22. Why don't we see this kind of thing on the news every night? Undoubtedly military censorship comes into play, but probably more so it's the prevailing notion that talking-head shoutfests stacked with pundits bring in the ratings, while actual field reporting costs more money.
  23. The film's fragmentary structure, though, is suspect. It says that the soldiers find no real meaning in their combat actions, yet Gunner Palace presents the operations we're seeing in so little context, reducing them to a random hash of ''sensational'' moments, that Tucker at times appears to be exploiting the war to create a didactic canvas of manic military unease.
  24. With so many soldiers interviewed, some only fleetingly, it's impossible to keep track of them all.
  25. Provides an intimate, nonpoliticized, uncensored and totally unappealing look at the lives of U.S. soldiers serving during a grim and uncertain period of insurgency.
  26. 63
    Works purely as a series of complex snapshots of the conflict in Iraq.
User Score

Universal acclaim- based on 17 Ratings

User score distribution:
  1. Positive: 11 out of 13
  2. Negative: 1 out of 13
  1. MarcR.
    Mar 9, 2005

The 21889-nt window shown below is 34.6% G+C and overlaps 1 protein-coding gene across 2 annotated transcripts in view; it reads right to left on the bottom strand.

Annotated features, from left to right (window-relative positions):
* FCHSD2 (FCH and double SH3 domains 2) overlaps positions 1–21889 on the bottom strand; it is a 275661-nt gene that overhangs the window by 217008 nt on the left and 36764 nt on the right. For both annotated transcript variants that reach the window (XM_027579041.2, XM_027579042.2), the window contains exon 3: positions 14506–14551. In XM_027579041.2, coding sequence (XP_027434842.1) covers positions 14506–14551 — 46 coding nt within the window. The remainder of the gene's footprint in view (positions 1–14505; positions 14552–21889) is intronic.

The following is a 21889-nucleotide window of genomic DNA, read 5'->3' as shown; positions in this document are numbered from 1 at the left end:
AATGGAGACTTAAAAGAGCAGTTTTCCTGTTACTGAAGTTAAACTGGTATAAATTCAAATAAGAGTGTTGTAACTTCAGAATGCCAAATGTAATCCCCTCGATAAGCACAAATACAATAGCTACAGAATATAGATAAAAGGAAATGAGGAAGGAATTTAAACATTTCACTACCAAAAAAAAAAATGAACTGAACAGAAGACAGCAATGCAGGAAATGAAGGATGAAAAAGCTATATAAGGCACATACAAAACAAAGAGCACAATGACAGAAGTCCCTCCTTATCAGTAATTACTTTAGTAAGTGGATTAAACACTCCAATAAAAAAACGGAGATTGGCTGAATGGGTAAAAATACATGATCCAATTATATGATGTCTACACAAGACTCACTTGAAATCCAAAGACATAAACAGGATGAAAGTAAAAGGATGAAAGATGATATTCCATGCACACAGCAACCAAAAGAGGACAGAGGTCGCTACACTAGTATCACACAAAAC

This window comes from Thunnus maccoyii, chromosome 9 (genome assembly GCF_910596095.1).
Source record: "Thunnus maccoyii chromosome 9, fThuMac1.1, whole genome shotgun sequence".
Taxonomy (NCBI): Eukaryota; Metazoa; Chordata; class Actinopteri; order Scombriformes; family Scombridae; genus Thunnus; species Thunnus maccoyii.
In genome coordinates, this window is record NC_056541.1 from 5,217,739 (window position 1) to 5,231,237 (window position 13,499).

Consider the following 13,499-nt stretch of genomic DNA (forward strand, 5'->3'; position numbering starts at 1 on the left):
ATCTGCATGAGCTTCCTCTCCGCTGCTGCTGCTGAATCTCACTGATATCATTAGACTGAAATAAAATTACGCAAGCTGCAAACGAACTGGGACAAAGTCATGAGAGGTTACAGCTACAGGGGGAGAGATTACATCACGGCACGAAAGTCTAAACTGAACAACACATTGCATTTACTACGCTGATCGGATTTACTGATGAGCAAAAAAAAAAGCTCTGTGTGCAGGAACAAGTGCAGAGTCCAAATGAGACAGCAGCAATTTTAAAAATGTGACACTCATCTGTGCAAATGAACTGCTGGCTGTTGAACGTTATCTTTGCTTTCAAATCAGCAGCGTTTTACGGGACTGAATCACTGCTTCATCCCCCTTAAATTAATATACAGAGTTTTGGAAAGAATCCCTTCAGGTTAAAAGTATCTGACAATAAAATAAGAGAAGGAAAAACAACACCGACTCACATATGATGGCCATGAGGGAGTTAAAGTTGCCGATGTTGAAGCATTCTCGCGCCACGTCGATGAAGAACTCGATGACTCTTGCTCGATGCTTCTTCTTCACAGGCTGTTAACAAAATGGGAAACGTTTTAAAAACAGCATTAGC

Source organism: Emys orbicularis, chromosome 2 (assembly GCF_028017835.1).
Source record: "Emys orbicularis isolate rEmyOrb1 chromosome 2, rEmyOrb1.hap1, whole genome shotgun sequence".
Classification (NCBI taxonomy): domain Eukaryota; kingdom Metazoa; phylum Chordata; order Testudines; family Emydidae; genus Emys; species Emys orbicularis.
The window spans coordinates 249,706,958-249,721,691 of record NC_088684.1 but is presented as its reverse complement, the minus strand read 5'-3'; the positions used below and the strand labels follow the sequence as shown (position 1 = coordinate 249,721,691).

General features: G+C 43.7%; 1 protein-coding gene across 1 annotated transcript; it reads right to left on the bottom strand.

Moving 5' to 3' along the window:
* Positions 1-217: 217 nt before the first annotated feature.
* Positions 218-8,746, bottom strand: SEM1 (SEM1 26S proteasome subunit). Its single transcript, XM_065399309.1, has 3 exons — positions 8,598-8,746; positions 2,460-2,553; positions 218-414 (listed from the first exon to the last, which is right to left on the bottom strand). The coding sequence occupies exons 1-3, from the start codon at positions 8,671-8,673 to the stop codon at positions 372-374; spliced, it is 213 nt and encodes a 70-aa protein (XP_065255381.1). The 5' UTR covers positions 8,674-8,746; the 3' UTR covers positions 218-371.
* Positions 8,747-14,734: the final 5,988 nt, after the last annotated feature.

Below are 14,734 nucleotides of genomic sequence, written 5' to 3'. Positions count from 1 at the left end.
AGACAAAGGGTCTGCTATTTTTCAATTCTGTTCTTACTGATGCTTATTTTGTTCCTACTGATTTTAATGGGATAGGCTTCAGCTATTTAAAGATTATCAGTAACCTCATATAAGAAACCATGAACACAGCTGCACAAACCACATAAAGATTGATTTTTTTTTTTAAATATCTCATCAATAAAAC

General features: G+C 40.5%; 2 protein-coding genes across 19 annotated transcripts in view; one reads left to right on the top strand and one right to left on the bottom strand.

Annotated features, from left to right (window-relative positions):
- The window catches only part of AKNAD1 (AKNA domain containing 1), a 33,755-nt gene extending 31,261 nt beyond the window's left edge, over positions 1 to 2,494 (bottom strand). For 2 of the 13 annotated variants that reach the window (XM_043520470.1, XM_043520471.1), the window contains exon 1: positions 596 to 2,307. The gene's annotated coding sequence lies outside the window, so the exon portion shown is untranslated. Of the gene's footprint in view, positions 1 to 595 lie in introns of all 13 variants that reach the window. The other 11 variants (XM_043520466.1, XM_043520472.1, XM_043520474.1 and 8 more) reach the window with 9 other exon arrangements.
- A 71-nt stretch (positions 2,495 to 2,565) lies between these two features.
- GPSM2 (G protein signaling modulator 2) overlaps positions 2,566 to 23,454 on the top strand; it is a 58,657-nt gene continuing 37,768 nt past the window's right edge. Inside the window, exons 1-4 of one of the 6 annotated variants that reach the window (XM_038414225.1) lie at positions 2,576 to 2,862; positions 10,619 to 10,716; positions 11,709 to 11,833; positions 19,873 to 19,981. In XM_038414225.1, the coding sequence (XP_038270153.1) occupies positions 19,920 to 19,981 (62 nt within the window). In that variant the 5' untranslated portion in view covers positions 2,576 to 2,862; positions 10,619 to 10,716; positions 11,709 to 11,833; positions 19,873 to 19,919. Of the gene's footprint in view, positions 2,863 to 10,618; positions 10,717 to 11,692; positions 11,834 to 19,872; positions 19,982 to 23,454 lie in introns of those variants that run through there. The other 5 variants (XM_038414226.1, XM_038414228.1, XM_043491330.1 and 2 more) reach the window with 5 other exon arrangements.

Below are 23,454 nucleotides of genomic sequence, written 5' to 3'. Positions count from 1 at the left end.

It's not a bad movie, but they could have done more with it. I suppose with all the embedded coverage of the war, and after the ABC It's not a bad movie, but they could have done more with it. I suppose with all the embedded coverage of the war, and after the ABC reality series which they pulled off the air after like 3 episodes, this sucker wasn't all that original. However, that being said, it was refreshing to get to know at least a handful of American soldiers. Sure, they rapped, blew off some steam, and had some fun, but I was proud that this film confirmed for everyone that these men and women are solid folks, good people who are put into and extremely difficult situation and making the best of it. If you're hesitating seeing this film because you think it's going to be political - don't. It's not overtly pro war or anti-war. Probably the most interesting segment was an interview with one of the soldiers who described in detail how they don't fear bullets, mortars, RPGs or anything else conventional -- fear stems solely from the IEDs which are hidden in garbage, and "this whole country is covered in garbage." I guess I had assumed that it wouldn't be overly difficult to spot suspicious looking boxes, etc. in the street, but that segment drove home just how precarious any drive becomes. [They should put the hardened prisoners on "Street Sweeping Duty."] The film also brilliantly showed the heroism of the Iraqi informants like "Ray" and "SuperCop" who risk their lives daily by assisting the Army with intelligence about insurgents and terrorists. SuperCop explains that the insurgents have never known a world free of war and they are afraid to live in such a world -- it's merely a fear of the unknown. The Iraqis who assist the coaltion can envision an Iraq that is free of fear and terror - a place where they can hang out with their friends and family, where they can laugh and be together without that collective pit in their stomachs. Once this way of thinking is spread to the Iraqis at large, we'll be able to leave them, knowing their country is in good hands. Full Review »